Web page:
Østensjø Group is looking to develop and market emission-free onboard propulsion systems for the shipping sector based on organic oil loaded with hydrogen.
The Norwegian shipowner has founded a joint venture company with Germany’s Hydrogenious LOHC Technology, which has developed the so-called liquid organic hydrogen carrier (LOHC) technology – a process of loading hydrogen into thermal oil as well as releasing it where and when it’s needed.
Hydrogenious LOHC Maritime is aiming to have a megawatt-scale commercial product ready by 2025, and its initial project, HyNjord, is supported by Norway’s Enova with NOK26m ($3m).
According to Østensjø, LOHC can be used to store and transport large quantities of hydrogen under ambient conditions, using the already existing fossil fuel infrastructure. The energy density of LOHC is also said to be favourable, as a vessel can store 2-3 times more energy compared to compressed hydrogen.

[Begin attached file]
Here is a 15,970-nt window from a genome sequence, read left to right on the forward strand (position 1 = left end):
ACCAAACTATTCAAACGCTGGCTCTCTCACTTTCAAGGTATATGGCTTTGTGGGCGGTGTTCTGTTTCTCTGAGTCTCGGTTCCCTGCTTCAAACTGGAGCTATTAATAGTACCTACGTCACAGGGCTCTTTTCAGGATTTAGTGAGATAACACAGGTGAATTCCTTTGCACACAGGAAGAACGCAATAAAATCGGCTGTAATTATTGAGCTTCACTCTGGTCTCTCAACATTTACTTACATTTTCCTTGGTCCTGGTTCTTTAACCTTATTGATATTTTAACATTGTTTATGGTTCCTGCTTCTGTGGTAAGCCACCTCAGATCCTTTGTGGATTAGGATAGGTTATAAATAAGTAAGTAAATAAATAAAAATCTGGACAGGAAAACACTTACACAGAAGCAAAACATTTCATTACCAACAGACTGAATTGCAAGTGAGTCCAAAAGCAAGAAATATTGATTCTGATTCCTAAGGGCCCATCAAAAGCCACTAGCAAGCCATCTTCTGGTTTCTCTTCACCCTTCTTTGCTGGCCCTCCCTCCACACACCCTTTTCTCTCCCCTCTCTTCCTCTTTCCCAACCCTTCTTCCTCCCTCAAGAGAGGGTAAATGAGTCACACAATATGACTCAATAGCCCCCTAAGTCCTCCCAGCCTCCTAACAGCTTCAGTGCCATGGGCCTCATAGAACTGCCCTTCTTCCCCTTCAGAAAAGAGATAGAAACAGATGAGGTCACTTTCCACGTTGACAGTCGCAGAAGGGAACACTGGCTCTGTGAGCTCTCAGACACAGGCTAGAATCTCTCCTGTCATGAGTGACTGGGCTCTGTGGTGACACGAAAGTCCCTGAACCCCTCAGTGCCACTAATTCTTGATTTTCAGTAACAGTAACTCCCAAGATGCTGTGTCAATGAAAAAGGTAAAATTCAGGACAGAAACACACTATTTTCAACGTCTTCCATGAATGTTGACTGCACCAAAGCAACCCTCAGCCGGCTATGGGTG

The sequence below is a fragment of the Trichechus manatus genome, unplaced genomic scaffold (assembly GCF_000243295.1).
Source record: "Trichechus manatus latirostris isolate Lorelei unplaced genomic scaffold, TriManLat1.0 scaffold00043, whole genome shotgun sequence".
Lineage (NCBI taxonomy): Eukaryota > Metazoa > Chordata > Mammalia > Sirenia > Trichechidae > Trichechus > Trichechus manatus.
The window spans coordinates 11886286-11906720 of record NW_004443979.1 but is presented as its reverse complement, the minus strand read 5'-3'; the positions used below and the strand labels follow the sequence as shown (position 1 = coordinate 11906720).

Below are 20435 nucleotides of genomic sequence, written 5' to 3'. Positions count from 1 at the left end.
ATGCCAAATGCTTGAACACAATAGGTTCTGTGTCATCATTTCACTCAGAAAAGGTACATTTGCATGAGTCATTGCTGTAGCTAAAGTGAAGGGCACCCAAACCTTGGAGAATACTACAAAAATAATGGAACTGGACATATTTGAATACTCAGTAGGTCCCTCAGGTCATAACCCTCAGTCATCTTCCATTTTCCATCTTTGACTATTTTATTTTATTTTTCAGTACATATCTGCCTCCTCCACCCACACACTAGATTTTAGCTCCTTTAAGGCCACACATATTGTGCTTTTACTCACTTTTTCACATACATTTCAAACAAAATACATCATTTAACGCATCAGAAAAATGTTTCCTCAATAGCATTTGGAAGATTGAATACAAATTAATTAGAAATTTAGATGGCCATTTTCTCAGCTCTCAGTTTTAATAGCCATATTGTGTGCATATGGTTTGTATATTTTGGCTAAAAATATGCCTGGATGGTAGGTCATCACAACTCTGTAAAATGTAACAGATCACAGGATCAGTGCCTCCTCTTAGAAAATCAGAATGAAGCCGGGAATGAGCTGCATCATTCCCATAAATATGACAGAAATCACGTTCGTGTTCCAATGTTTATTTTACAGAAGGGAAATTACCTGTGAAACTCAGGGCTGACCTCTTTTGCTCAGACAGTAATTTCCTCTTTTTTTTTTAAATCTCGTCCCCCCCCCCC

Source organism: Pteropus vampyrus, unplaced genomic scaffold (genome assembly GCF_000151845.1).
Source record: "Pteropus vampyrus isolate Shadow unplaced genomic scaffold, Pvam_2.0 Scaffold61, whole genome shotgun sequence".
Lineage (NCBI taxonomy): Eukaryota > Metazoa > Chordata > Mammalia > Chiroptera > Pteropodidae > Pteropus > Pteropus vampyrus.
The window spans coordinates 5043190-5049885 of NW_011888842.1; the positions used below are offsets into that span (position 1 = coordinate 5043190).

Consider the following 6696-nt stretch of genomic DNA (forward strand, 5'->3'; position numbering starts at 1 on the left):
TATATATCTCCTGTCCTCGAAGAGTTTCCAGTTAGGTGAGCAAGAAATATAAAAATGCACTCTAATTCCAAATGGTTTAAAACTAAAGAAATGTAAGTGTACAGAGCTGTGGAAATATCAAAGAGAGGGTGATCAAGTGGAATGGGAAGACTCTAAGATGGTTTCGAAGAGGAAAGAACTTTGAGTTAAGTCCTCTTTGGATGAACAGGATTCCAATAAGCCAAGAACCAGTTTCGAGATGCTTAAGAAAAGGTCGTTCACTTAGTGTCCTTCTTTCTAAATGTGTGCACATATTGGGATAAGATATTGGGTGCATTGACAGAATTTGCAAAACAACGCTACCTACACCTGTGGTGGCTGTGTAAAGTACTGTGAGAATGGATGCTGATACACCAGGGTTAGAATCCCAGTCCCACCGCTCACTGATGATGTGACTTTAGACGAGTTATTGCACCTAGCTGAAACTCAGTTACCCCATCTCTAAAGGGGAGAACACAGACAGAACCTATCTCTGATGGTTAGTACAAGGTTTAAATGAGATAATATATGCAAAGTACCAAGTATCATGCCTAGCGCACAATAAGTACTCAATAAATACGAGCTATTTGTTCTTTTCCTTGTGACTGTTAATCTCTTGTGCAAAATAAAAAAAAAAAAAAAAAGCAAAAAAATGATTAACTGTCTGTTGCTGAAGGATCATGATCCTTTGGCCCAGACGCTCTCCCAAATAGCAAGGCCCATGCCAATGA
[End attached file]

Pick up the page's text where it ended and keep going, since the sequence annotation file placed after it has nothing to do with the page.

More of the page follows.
“Of all the potential zero-emission technologies, we find LOHC the most promising one. The fact that we can use existing fuel infrastructure and are able to use familiar fuelling procedures is of importance. In addition, we can easily carry enough energy onboard our vessels in order to operate in normal intervals of up to four weeks without refueling”, says Håvard Framnes, Investment Director in Østensjø.
The joint venture has an exclusive license agreement with Hydrogenious LOHC Technologies for maritime use of the technology, which will be implemented on all six service operation vessels under construction for Østensjø subsidiary, Edda Wind.